In late fifteenth-century Venice, a striking style of portraiture – derived from Netherlandish portraiture – was being popularised in the city by the Sicilian artist Antonello da Messina; this is a typical example of it. The dark background, the three-quarter pose and the sharp lighting used here were key features of the style.
Here, Bonsignori has very closely observed the old man’s unique features, including his distinctive nose and ear, and his wrinkles. Drawing was very important in Bonsignori’s artistic process; his style drew upon the precision of Mantegna, an artist he knew. For this portrait, he made a detailed drawing to use as a guide, which he transferred to the panel like a tracing. There is also a surviving preparatory study for the portrait in the Albertina Museum, Vienna.
In late fifteenth-century Venice, a striking style of portraiture derived from Netherlandish examples was being popularised in the city by the Sicilian artist Antonello da Messina; this is a typical example of it. Its key elements – the dark background, the three-quarter pose and the sharp lighting – are found here.
The cartellino (the painted scrap of paper attached to the green stone ledge) has been signed and dated by Francesco Bonsignori. We can‘t be sure who this old man is, but the portrait of him is distinctive, both for the observation of his features and for the way that his distant gaze encourages us to imagine what he might be thinking. Bonsignori has, unusually, included a detailed study of the man’s ear. In most portraits like this the ear was covered by a hat or hair, but he seems to enjoy its shell-like curves and fleshy, round lobe. The three-quarter view of the man’s head makes his unusually shaped nose an equally distinctive feature of the picture. His jaw muscles have loosened with age, creating wobbly jowls; his pale blue-grey eyes and strong, almost pointed, features give a sense of his intellect and character.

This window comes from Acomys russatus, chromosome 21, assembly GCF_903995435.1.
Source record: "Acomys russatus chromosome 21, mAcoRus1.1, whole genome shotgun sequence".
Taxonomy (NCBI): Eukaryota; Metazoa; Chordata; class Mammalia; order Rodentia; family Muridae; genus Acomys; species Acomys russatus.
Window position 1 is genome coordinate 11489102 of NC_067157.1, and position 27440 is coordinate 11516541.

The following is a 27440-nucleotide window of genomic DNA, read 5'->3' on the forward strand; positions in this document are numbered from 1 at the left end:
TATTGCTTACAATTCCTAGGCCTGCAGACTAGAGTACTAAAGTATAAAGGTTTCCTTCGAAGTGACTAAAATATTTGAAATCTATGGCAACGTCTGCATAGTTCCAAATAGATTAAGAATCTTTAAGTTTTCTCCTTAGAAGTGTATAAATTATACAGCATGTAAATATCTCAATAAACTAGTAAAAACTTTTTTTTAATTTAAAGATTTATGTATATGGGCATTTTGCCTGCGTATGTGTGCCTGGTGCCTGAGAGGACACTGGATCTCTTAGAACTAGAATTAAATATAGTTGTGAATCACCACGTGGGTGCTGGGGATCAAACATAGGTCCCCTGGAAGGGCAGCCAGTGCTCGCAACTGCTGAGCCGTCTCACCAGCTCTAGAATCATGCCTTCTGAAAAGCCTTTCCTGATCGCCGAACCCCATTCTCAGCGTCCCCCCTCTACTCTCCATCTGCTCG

Technical examination has shown underdrawing beneath the paint surface, which acted as a guide for the outlines of the man’s features and also for details such as the wrinkles around his eyes. The precision of the drawing suggests that it is based on a cartoon, a design that was manually transferred onto the panel.
A drawing that matches this portrait of the old man almost exactly is now in the Albertina Museum, Vienna. The Vienna drawing is sometimes thought to be by Mantegna, Bonsignori’s contemporary; they met in the city of Mantua. It has even been suggested that Mantegna supplied Bonsignori with the drawing but there’s not enough evidence to be sure. It seems more likely that Bonsignori made the drawing as a preparatory study before the painting. This is the only close-up portrait drawing by the artist to survive, but drawing was a very important part of his artistic process. Isabella d’Este, Marchioness of Mantua, admired his drawings, praising the one he made when painting her young son Federigo.
The sharp intellect that shines through the man’s face seems to have been put to use in a senior position in the administration of Venice: he wears the black stole and cap that were the uniform of the Venetian citizen and patrician classes, but the red tunic (fur-lined here) indicates that he was either a magistrate or a member of one of the city’s councils. Documentary evidence suggests that he might be Giovanni Cappello, a senator and procurator from the San Marco area of the city from about 1466. We can't be sure, but the costume and date do make this possible, especially as Giovanni Cappello would have been around 60 at the time this portrait was made.
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